Johannesburg - As uncertainty mounts about President Jacob Zuma’s possible exit, questions have been growing about the country’s future post his leadership.
Analysts say Zuma’s departure would have a positive effect on the country’s economic outlook as hope rises on possible changes to come.
ANC President Cyril Ramaphosa has been in talks with Zuma to negotiate a possible exit.
Talks are expected to continue on Saturday with the ANC’s top officials as pressure increases for Zuma to resign.
Political analyst Ralph Mathekga believes that Zuma’s removal would provide for a shift in the country’s outlook even if that shift is small.
“Any shift away from Zuma will be a positive shift, no matter how less significant that shift may be. But any shift where Zuma is not President will give us a notch up in terms of integrity as a country and a little bit of investor confidence will return just by the removal of Zuma,” said Mathekga.
Wits Professor Susan Booysen shared similar sentiments and said Zuma's exit would be a relief for opponents of his presidency.
“The future of the ANC would not be smooth sailing, but it really reinstates the ANC’s chances to win the 2019 elections. Although it will depend on whether citizens believe that the ANC is cleaning up,” said Booysen.
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“Zuma’s removal would be a conditional relief for the ANC and for the country. An ANC under Ramaphosa would have to show that they have the determination to act against all that has been going wrong in the ANC and the country."
On the economic front, investors have been holding on in search of some certainty for country’s direction.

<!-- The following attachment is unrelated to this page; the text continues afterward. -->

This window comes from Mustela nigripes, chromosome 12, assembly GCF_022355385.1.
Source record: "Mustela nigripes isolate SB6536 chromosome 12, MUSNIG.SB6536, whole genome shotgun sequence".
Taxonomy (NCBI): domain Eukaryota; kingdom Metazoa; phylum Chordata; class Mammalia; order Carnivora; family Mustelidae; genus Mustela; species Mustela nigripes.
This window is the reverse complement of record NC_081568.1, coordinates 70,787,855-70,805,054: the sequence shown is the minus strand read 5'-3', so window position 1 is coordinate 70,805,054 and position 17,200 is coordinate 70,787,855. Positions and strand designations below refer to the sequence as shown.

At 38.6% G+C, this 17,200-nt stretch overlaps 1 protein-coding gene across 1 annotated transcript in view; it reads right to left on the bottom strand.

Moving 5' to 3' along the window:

Ian Cruickshanks, Chief Economist at the Institute of Race Relations, says the markets have not been kind to Zuma’s leadership.
“In all the things that Zuma has been accused of the big thing is that the markets seem to indicate that if Zuma were to go it would be seen as positive for the South African economy. And that would lead to a flow of foreign capital into South Africa which we desperately need for development,” said Cruickshanks.
He says that the tussle to ensure Zuma leaves office will provide more damage to the markets.
“Him fighting to stay on will have a very negative impact. What financial markets hate more than anything else, is uncertainty. Until we get certainty over Zuma’s future, we are not going to get any certainty,” said Cruickshanks.
Reports emerged on Friday afternoon that Zuma had asked for his legal fees to waived as part of his exit from office. Zuma has faced a number of legal challenges over the years, from even before he was elected President in 2009.
His demand for his legal fees to waived is an indication that he is anticipating a number of legal challenges post his presidency.